I never owned a Sega Dreamcast, my parents couldn’t afford it and the market was bombarded with many other consoles of different shapes and colors that interested me more than the late 90’s console with the orange swirl logo. The first gaming console I ever owned was a Gamecube. The black cube made everything better every time I pushed the grey button and the orange curve on top of it lit up. All of the yelling and constant anxiety of not being wanted would disappear for two to three hours everyday. Sick days, false sick days (after my parents had left for work and I would become restless of watching Maury), days when family came over, thousands upon thousands of tireless nights, the console greeted me each time as the screen lit up. The console never betrayed me even when I would aggressively hit the controller on the floor when I missed a jump that ended in death and a restart back to the beginning of the level for the umpteenth time. It comforted me after a long day of being teased about everything and anything: my hair, the color of my skin, my big glasses, the clothes I wore. I remain grateful to the tiny entertainment system that now resides under my bed collecting dust.

One day during my first year of high school, I went over to a friend’s house to work on our English project. She lived in a big house with marble floor. We worked on our Mice and Men compare and contrast essay for half and hour until I looked over to her small television and saw a console plugged in. The girl said it was a Dreamcast. I examined the plain system coated in retro white. My fingertips touched the console and then the odd controller. I was captivated; sudden urge crept up my back to have one.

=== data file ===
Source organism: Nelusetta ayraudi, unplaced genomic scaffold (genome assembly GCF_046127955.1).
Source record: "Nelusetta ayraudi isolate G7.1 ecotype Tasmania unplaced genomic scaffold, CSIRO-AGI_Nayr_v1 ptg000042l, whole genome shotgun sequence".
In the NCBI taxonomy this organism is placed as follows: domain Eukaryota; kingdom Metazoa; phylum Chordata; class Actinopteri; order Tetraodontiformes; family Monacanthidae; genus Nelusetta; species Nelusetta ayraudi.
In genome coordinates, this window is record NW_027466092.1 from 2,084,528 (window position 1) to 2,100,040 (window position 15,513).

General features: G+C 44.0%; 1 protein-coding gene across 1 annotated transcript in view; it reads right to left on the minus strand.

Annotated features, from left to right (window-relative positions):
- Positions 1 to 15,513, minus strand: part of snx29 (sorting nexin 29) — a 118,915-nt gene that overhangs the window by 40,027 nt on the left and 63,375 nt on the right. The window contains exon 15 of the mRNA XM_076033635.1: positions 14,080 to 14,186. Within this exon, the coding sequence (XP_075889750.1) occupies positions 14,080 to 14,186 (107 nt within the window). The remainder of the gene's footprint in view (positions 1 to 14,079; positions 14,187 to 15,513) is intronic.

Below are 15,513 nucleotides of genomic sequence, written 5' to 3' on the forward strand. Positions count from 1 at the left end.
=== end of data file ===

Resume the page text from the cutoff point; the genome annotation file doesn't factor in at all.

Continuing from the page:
I later went home and lied in bed with the console on my mind. How was I going to get one? I could always save up of course, but where would I get one? Why would I want a Dreamcast in this day and age? I already had a console and the latest Xbox had just been released. I stopped thinking about it and worked on some homework. I thought about how we didn’t get much work done while I was at my partner’s house after discovering the console.

“Can we play it?”

“We should work a little more on the project first, no?”

“Just for a little bit?” I asked with desire shimmering in my dark brown eyes.

She got up from her desk and sat next to me to turn it on.

“I like the name of it. Dreamcast. What does that even mean.”

“It’s pretty cool actually. My dad bought it for me for my eighth birthday. I used to play it more when I was little, but I still play with it sometimes.”

“I kind of want one now.”

“If you want…you can come over to play with it whenever,” she said.




There was no way I was going back after our project was over. She wrote on our paper that she “didn’t care for Lennie” and that she “was glad George eliminated him.”

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